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'Baby Holly,' missing child of Florida couple murdered in 1981, found alive at age 42

Loved ones of Tina Gail Linn Clouse and Harold Dean Clouse Jr. have been wondering for decades what became of their baby; she has been found alive and well, officials said,
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Cold case investigators have located the adult daughter of a Florida couple found slain in 1981, whose baby ended up in the care of a "nomadic religious group," officials said Thursday.

The identities of two bodies found in a wooded area in Houston in 1981 had been unknown until last year, when genetic research finally determined that they were Tina Gail Linn Clouse and Harold Dean Clouse Jr., Texas prosecutors said.

The couple's young daughter, however, wasn't found near her parents' remains, officials said.

"The Linn and Clouse families have been searching for answers concerning the welfare of the Clouses and their daughter, Holly, since they were last heard from in 1980," the Texas Attorney General's Office said in statement.

From left, Debbie Brooks, Christopher Casasanta, Donna Casasanta, Cheryl Clouse, Les Linn and Tess Welch embrace and pray at the gravesite of their loved ones Harold Dean Clouse and his wife, Tina Gail Linn Clouse, in Houston on March 1.Brett Coomer / Houston Chronicle via AP

"Baby Holly has been located alive and well and is now 42 years of age. Holly has been notified of the identities of her biological parents and has been in contact with her extended biological family and they hope to meet in person soon."

Texas prosecutors revealed that Holly was eventually dropped off at a church in Arizona by two barefoot women in white robes who said they were members of a “nomadic religious group" that ate only vegetables and shunned leather products, First Assistant Attorney General Brent Webster told reporters.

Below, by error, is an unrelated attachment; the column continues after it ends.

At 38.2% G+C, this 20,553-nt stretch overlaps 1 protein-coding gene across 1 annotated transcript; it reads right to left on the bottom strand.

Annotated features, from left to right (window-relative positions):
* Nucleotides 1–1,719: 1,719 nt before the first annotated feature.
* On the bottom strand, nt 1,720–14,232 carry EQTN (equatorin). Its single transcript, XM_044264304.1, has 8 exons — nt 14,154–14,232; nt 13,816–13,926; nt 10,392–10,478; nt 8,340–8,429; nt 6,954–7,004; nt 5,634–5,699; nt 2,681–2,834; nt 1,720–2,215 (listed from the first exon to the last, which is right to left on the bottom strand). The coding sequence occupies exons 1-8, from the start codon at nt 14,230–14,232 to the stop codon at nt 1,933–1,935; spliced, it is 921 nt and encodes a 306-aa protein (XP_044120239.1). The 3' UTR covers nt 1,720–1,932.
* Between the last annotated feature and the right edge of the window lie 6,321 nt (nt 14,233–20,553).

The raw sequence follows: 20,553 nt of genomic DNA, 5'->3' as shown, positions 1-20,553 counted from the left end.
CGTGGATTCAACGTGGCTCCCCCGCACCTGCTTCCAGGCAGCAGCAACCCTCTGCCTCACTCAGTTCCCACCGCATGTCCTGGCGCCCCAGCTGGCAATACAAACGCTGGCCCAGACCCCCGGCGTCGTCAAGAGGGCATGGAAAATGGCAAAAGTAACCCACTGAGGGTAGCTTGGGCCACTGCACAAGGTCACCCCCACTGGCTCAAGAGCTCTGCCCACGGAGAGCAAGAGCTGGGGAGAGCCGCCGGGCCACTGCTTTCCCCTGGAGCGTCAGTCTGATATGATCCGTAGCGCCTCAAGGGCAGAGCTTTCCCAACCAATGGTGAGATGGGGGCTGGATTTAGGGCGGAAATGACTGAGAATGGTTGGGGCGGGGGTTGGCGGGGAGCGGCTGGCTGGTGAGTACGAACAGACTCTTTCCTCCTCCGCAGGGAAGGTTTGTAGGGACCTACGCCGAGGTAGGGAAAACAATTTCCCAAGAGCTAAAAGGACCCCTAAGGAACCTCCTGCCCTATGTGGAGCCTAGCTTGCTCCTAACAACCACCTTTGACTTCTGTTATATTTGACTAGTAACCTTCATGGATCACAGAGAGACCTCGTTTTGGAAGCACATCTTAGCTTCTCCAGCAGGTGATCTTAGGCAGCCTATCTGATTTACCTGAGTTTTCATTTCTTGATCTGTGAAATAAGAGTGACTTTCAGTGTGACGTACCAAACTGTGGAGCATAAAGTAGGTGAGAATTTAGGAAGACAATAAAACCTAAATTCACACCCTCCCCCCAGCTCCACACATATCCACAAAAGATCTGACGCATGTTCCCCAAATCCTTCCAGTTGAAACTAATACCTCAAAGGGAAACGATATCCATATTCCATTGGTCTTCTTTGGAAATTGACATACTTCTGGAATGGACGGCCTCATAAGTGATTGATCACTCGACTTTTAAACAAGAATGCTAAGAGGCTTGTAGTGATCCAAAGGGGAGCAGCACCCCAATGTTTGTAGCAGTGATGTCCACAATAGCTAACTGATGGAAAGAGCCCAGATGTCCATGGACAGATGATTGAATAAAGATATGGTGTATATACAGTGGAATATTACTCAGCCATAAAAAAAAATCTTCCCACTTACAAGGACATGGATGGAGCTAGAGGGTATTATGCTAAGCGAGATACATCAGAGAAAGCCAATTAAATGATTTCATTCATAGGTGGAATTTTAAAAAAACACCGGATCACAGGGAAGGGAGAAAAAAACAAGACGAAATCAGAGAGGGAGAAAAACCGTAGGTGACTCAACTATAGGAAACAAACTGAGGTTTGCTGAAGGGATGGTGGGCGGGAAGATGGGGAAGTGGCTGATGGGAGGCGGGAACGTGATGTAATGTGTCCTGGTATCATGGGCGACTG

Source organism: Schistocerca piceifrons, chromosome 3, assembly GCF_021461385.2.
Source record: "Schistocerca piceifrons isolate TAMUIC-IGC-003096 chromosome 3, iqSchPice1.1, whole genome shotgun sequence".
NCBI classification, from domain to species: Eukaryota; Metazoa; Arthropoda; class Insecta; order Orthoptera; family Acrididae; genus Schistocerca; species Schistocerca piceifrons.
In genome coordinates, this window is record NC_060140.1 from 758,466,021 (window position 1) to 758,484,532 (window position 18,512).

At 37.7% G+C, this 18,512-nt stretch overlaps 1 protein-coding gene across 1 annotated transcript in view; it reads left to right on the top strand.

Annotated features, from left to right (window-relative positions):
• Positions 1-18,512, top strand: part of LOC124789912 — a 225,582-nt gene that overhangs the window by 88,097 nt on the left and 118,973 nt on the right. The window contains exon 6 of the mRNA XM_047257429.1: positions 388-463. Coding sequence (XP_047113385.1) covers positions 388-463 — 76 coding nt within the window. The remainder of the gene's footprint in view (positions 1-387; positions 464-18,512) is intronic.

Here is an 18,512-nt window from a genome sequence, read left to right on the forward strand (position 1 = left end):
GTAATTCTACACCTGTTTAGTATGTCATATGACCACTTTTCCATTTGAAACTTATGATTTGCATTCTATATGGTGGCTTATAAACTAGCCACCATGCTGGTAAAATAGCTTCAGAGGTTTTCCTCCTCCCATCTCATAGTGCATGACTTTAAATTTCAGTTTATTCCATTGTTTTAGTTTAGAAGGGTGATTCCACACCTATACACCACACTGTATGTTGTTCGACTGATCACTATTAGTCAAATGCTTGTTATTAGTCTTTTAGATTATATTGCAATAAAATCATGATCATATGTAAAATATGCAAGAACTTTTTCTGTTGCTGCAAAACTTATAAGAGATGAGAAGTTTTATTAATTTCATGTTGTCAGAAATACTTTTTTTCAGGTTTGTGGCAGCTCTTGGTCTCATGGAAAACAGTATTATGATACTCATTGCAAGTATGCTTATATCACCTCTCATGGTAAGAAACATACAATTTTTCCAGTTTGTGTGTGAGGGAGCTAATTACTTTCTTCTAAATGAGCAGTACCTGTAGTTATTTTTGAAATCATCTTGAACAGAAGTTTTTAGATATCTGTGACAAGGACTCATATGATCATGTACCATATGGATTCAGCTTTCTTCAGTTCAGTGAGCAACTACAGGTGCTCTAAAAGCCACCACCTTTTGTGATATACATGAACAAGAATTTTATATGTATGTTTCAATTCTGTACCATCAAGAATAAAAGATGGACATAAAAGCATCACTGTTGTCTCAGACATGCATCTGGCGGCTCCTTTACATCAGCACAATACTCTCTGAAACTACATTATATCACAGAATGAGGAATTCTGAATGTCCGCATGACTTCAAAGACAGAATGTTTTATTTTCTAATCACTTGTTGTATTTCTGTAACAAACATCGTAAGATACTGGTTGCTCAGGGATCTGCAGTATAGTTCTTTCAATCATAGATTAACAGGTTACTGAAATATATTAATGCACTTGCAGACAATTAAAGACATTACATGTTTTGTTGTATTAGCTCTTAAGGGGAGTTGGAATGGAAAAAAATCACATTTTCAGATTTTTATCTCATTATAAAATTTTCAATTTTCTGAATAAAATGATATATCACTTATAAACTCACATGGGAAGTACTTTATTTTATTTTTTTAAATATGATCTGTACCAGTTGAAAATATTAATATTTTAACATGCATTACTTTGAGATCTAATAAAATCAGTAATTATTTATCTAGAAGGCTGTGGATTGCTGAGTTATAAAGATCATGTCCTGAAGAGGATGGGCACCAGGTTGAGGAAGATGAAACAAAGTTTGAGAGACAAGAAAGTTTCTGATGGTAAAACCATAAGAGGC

"The women had indicated they had given up a baby before, at a laundromat," said Webster, who didn't name the religious group, which he said had been seen in Arizona, California and "possibly Texas."

"The family that raised Holly are not suspects in this case," Webster added.

In late December 1980 or January 1981, the couple's family said they got a phone call from a woman calling herself "Sister Susan," claiming the two had joined her religious group and wanted to cut off all family ties, Webster said.

"They wanted to return Tina and Dean's car to their family," Webster said. "They were also giving up all of their possessions. Sister Susan asked for money in exchange for returning the car to Florida, where the family lived."

The couple's family met the mysterious woman at Daytona International Speedway, along with police, Webster said.

"The family described meeting two to three women and possibly one male, and once again these women were wearing robes and appeared to be members of this religious group," Webster said.

"The police reportedly took the women into custody, but there's no record of a police report on file that has been found as of yet. Given the age of this case, that is common. We're still in the hunt for that police report," Webster said.

A spokesman for the Daytona Beach Police Department, the agency that would cover the race course, said late Thursday afternoon that his force hasn't been in contact with Texas investigators about the matter.

The red 1978 AMC Concord that was returned to the family was the couple's car, and Texas authorities believe they were murdered in December 1980 or early January 1981.

The couple, whose bodies were found off Wallisville Road in Harris County, last spoke to their families in late October 1980, when they were living in Lewisville, Texas, north of Dallas, Webster said.

The murder case remains unsolved, and prosecutors said they hope publicity about the case will spark new clues.

“Thank you to all of the investigators for working so hard to find Holly," Holly's grandmother Donna Casasanta said in a statement released by prosecutors.

"I prayed for them day after day and that they would find Holly and she would be alright."